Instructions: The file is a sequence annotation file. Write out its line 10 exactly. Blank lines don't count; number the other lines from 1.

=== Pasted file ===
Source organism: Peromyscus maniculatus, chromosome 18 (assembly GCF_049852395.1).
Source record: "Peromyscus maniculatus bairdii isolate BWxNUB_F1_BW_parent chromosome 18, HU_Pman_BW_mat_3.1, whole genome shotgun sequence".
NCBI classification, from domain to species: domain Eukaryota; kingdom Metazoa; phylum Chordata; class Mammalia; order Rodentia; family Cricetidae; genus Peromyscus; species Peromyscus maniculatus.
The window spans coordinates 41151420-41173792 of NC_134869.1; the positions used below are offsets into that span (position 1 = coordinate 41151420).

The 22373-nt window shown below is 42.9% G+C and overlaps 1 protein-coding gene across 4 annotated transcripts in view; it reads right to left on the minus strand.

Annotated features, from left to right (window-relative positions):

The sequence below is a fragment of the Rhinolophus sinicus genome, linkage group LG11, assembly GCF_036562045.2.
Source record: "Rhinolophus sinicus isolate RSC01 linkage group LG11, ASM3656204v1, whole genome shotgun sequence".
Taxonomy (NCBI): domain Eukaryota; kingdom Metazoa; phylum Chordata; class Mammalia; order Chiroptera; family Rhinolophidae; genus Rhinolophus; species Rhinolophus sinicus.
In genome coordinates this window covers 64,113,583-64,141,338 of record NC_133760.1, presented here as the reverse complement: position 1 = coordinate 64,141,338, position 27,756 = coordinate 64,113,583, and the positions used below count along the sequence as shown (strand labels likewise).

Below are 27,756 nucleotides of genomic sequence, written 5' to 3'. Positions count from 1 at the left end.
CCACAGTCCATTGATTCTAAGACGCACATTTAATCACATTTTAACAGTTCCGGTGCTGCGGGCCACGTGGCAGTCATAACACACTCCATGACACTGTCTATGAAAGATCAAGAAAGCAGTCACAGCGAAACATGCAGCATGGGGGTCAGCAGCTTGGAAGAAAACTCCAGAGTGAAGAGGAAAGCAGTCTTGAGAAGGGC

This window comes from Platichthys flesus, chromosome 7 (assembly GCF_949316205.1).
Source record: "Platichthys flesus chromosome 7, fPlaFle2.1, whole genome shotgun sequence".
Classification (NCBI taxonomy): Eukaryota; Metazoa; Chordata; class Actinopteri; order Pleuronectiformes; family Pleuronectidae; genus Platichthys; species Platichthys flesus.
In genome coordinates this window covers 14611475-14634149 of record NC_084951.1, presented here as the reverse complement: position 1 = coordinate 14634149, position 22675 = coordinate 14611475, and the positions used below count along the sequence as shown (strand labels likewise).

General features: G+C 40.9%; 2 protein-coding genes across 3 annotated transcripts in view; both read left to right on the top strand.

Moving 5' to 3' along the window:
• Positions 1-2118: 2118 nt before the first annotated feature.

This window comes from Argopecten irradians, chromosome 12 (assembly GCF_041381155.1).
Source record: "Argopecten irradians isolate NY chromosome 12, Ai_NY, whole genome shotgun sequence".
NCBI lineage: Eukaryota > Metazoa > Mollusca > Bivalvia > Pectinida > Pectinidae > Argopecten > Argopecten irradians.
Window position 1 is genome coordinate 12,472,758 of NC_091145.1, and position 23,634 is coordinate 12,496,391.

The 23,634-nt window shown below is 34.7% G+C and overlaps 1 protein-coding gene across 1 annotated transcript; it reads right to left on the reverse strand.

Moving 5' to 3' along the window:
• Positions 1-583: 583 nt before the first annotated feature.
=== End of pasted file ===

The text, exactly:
In genome coordinates this window covers 64,113,583-64,141,338 of record NC_133760.1, presented here as the reverse complement: position 1 = coordinate 64,141,338, position 27,756 = coordinate 64,113,583, and the positions used below count along the sequence as shown (strand labels likewise).